"When asked "How often do you have sex?" Horne replied, "Every
orgasm is a sacred offering to the universe." When asked if she believed
in life after death, she replied, "The energy that we are has to go somewhere."
A witch’s wisdom or wacky Wicca waffle? I’ll let you be the judge."
Julian Baggini, Bad Moves: The Is/Ought Gap, butterfliesandwheels.com
Who do we think we are, we guardians of good sense and rationality? In this
series, I claim to "detail the various ways in which arguments or points
are made badly, but often persuasively." Presumably, that must mean I think
my own arguments are made well. Is that confidence or arrogance?
Butterflies and Wheels itself risks hubris when it sets out to "fight fashionable
nonsense". It had better be right about what it claims is nonsense and be
sure not to add to the mass of intellectual trash in the world with its own outpourings.
And how can it be sure that it is effectively opposing "pseudoscience that
is ideologically and politically motivated?" Is it claiming its editors are
not themselves motivated by politics or ideology, or that if they are they can
nonetheless distance themselves from it?
The point of raising such doubts is not the non sequitur that no argument is more
or less rational than any other, or that ideological commitments cannot be at
least partly set to one side. It is rather a reminder that the pursuit of noble
ends, such as truth or goodness, is difficult and bound to be accompanied by error.
However, when one puts oneself on the side of the angels it is all too easy to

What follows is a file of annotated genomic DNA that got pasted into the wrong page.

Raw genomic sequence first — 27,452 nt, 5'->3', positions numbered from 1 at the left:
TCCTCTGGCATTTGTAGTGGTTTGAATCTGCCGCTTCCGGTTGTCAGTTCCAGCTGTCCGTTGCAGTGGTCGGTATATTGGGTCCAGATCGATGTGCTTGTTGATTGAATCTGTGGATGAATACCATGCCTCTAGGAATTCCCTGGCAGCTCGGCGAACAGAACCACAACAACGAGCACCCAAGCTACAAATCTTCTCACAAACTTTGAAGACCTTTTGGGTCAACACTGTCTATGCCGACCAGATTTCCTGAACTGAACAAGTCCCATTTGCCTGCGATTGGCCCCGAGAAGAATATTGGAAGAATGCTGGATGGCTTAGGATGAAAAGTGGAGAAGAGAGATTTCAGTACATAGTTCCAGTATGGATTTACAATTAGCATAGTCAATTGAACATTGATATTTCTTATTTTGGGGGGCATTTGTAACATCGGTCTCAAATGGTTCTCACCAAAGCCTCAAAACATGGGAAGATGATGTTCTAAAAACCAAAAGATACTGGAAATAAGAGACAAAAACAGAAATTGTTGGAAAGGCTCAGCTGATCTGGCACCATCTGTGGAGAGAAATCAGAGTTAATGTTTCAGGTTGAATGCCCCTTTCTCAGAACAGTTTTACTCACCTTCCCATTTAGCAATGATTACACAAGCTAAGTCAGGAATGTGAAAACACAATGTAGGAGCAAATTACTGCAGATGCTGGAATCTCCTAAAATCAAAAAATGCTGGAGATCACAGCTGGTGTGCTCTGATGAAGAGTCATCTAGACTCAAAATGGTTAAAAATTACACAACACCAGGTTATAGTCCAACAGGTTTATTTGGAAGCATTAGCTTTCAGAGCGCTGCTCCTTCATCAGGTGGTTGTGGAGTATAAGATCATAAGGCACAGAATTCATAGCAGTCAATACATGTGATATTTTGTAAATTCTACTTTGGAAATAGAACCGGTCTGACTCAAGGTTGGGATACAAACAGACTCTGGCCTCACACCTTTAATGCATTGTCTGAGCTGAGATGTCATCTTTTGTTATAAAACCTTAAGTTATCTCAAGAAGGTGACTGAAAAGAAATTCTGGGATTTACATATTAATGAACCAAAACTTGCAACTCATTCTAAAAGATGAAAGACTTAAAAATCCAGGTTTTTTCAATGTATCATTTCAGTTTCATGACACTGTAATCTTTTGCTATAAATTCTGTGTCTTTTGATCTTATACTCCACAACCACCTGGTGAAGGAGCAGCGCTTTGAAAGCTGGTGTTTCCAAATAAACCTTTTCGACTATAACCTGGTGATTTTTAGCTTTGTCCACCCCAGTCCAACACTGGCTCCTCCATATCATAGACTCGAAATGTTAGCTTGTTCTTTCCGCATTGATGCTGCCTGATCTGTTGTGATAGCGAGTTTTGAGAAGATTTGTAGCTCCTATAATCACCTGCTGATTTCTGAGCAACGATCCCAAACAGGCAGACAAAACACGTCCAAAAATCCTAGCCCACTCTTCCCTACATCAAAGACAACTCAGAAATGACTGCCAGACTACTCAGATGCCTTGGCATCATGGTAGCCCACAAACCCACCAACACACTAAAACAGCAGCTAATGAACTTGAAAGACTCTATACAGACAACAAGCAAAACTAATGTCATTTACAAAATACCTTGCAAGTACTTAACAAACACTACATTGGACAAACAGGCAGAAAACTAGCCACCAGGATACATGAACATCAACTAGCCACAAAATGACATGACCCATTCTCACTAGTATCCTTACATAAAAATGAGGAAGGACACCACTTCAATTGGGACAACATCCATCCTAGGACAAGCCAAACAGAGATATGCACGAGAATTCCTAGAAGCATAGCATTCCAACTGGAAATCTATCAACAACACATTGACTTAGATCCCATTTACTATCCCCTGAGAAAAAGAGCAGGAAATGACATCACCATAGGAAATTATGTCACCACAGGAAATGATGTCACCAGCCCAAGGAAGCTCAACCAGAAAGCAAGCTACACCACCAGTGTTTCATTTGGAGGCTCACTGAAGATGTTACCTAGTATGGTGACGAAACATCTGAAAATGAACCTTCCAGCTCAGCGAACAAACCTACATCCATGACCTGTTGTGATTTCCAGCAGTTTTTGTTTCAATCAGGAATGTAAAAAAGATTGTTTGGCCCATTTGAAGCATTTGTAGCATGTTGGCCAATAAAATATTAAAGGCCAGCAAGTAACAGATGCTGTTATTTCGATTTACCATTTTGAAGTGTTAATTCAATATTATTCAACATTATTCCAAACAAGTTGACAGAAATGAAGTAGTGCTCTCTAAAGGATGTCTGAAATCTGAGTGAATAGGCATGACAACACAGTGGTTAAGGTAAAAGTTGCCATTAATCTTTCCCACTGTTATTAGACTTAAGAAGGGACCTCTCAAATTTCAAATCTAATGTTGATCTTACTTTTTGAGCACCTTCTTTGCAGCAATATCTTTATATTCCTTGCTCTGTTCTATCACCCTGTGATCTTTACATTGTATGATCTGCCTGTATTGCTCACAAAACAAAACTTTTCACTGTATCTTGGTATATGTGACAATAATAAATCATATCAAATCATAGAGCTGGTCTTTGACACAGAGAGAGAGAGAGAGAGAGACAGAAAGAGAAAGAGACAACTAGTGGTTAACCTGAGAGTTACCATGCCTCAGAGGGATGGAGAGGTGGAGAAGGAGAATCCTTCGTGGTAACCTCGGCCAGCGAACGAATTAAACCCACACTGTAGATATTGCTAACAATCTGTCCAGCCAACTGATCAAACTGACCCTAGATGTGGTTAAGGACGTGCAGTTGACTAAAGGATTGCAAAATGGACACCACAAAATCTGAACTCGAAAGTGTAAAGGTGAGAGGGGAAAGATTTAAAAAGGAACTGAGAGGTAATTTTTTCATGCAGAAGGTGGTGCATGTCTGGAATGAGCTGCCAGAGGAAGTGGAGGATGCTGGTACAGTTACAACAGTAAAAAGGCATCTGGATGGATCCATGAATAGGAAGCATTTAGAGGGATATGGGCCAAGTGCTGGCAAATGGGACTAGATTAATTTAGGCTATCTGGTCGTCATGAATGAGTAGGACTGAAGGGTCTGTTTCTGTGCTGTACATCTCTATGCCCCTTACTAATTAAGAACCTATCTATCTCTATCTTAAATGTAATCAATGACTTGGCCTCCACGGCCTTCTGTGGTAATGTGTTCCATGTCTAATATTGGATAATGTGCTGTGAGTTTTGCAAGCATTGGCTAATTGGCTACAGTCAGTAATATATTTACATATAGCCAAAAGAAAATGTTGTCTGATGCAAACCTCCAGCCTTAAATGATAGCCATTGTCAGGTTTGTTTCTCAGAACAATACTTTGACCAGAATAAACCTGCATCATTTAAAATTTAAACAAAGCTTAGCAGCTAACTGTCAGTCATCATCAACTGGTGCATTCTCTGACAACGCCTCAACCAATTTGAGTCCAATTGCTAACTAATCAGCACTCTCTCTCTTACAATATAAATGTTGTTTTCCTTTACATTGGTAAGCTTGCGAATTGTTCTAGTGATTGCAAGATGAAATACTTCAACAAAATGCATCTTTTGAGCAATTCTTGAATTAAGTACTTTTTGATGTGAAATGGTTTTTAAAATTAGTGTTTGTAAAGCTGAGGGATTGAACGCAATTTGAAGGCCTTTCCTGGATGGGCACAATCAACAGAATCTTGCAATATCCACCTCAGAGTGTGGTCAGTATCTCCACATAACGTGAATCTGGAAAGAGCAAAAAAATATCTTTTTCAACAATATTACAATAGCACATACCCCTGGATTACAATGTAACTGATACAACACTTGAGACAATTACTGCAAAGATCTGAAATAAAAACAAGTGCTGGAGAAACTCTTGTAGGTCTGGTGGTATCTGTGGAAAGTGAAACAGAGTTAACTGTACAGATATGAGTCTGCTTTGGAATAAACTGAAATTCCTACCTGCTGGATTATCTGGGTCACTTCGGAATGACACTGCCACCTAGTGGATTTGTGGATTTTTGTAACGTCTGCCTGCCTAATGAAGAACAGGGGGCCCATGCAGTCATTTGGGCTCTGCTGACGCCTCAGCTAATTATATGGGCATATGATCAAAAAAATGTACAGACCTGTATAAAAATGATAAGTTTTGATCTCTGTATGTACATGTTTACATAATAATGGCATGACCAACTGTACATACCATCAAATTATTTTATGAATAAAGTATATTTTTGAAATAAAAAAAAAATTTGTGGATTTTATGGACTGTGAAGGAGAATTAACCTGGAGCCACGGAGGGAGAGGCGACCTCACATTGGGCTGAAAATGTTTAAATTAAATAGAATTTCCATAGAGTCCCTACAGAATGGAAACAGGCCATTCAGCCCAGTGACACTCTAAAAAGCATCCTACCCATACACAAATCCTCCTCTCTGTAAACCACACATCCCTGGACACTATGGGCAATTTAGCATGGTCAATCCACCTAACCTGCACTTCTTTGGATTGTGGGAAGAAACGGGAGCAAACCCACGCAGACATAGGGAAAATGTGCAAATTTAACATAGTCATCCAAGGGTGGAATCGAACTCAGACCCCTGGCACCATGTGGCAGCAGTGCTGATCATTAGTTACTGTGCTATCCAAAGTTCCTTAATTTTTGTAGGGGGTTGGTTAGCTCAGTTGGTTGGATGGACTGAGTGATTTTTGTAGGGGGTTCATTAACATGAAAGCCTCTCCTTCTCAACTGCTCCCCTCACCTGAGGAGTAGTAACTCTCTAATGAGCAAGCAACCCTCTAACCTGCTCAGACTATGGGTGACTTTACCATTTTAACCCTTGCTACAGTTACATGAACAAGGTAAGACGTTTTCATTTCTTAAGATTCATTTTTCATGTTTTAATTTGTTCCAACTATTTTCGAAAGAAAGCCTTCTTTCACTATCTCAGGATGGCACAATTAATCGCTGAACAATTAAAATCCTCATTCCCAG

start believing that one has sprouted wings. The result can then be complacent
superiority: the belief that one is "good" or "rational" and
therefore immunised against wickedness or poor reasoning. If one starts to believe
that, or adopt it as an unconscious assumption, then one is in danger of falling
into just the kind of badness or ignorance one is supposed to be against.
There are two important things to remember if we are to avoid falling into this
trap. The first is simple vigilance. Never assume your arguments are rational;
always scrutinise your own reasoning for signs of sloppiness. The second is recognising
that the lines which divide the clever and the stupid, the good and the poor argument,
are rarely sharp.
Hence the example of my own treatment of Fiona Horne in a previous Bad Moves.
The raison d’etre of Bad Moves is to distinguish good arguments from pure rhetoric:
bad arguments which are nonetheless persuasive. However, it has to be admitted
that even the most rational of arguments are not free from rhetorical flourish.
It is simply false to claim that in my critiques of rhetoric I myself never resort
to the use of techniques which are not in fact rational arguments.
In the example above, for example, I indulge in a little fun-poking. I would defend
this by pointing out that the rhetorical move of gentle mockery employed here
is neither disguising poor reasoning nor masquerading as good reasoning. It also
works merely by presenting albeit selective quotes from Ms Horne and inviting
the reader to judge their merits. But this invitation is not made neutrally: I
am nudging and winking to the reader to indicate that I think what she says is
There is nothing wrong with this. Apart from anything else, our texts would be
very dry if they always aspired to be as neutral and humourless as is humanly
possible. The only danger is if we imagine that we are reading or writing material
which is entirely free of all rhetorical content. Rhetoric when in the service
of good reasoning is a good thing: it makes good arguments more persuasive and
following such arguments more enjoyable. It is only when rhetoric is in the service
of poor reasoning that it becomes a problem.
Nonetheless, rhetoric is not the same as rational argumentation, so those who
aspire to be on the side of reason need to remember not just that they are fallible,
but that they too use some of the tricks of persuasion they are only too keen
to criticise in their adversaries.